It was the first prime time drama in the US to feature a black female lead, and in any other hands, I believe that it would have sunk into heavy handed tokenism, but Rhimes has crafted such a sympathetic, morally ambiguous ensemble, that by the time you’re five episodes in, this fact will be mere trivia, despite its being an impressive landmark, which our own whitewashed BBC could learn from.

Finally, it also has two amusing extraneous bits of fluff. Firstly, every episode seems to have a ’70s Soul Exposition Scene’ where the details of the week’s main plot are discussed by Olivia Pope’s team to the tune of Sly and the Family Stone or Rose Royce over flash cuts of their office pinboard, which I cannot help but look forward to every episode. Secondly, the outfits are a thing to behold, and have recently been released as their own fashion line.

After quickly running out of episodes of Scandal, I spent a good while deliberating over whether to watch Grey’s Anatomy. Aren’t medical procedural all the same? Isn’t it just Scrubs without jokes? Isn’t it responsible for Snow Patrol? Is it not (forgive my sexist preconceptions) a women’s series.

If you feel the need to banish these preconceptions, the AV Club has a great article here as to why it thoroughly deserves it’s 11 year run, with no signs of stopping.


For me, it’s got some signature things I got the impression of fromScandal. A huge cast of diverse actors. You’re set up to hate some from the off, such as alpha male jock Alex Karev and the cold and competitive Christina Yang, but your initial preconceptions get switched, to the point where they are probably the two cast members you can’t live without in the later years. Every time a new character is introduced they quickly become essential- which is important when about 10% of the original cast are left now! The only other showrunner I can think of with this talent is the mighty Joss Whedon, and that is the highest praise I have in my vocabulary.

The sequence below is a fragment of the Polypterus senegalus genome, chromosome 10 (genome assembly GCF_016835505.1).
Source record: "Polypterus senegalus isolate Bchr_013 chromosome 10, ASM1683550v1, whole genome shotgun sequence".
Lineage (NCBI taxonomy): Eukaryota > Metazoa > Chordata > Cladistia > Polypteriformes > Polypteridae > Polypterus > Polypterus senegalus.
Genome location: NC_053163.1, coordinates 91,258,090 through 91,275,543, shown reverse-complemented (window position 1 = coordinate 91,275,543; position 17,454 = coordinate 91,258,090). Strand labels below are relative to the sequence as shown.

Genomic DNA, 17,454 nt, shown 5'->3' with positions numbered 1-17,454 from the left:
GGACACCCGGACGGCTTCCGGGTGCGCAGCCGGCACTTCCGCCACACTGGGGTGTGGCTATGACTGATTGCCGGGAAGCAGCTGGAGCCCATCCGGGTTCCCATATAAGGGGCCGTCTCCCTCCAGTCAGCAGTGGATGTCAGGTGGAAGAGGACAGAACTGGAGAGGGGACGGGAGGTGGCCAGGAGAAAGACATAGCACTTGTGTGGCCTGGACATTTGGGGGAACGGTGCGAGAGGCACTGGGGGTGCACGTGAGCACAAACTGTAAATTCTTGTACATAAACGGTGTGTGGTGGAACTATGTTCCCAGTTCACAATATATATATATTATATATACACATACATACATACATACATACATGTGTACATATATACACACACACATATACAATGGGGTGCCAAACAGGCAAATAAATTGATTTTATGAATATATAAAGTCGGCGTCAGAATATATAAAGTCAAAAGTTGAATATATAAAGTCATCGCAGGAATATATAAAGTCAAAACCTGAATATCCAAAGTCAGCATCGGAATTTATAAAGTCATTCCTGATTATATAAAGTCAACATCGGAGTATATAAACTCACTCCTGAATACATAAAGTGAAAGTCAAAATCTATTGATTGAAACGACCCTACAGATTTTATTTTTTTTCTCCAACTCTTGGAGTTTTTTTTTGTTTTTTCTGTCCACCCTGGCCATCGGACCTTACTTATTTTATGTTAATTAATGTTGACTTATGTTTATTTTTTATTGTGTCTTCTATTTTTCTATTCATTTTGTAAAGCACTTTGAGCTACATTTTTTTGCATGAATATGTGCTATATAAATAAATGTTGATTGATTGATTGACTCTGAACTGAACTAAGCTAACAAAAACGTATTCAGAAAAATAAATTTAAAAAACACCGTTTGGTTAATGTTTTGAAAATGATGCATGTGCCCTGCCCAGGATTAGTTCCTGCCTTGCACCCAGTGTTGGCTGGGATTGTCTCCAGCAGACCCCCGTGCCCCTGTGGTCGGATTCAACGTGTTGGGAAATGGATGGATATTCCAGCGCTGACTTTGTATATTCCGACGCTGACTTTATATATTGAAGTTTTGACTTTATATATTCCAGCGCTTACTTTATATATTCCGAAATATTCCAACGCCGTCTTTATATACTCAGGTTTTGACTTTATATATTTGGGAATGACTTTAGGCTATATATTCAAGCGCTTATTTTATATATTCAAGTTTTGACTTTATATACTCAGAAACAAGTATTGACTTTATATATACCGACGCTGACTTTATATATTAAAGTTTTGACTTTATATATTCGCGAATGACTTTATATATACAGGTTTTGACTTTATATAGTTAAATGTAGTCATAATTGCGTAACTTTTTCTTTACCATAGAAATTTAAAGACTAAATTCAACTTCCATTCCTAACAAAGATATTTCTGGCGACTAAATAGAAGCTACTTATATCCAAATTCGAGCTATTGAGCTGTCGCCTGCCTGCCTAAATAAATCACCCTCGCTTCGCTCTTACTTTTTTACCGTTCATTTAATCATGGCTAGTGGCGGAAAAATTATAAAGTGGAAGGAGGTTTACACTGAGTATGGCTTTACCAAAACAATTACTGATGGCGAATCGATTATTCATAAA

Like Whedon, Rhimes also likes the odd concept episode. Sometimes brilliant, sometimes terrible, but at 11 series, it keeps the series fresh. And even at its worst, the musical episode, it has a wonderfully creepy, fourth wall breaking intro.

Both shows are also intensely melodramatic. Without meaning to damn either of them with praise, they are incredibly high production value soap operas. The cliffhangers are infinitely more intense- the series cliffhanger where interns and major characters Izzy, and a badly mutilated George are on the operating table, close to death is especially cruel. I am so glad we’ve been boxsetting it. A year’s wait would be awful! And the emotional beats are so much more intense. It helps that Sandra Oh must be one of the best criers I have ever seen.

So… In long form, this is why I feel these shows are essential. Don’t go in expecting highbrow, these are like Con Air and The Rock as films, you’re never going to be thinking of the themes and meanings afterwards. Indeed, Shonda Rhimes is masterful at the type of metaphor that is as subtle as a nuclear weapon killing a fly. In one episode, a surgeon is amazed when for the first time, they hold someone’s heart in their hands, and by the episode, has broken their partners heart. But go in expecting to be entertained. You will be.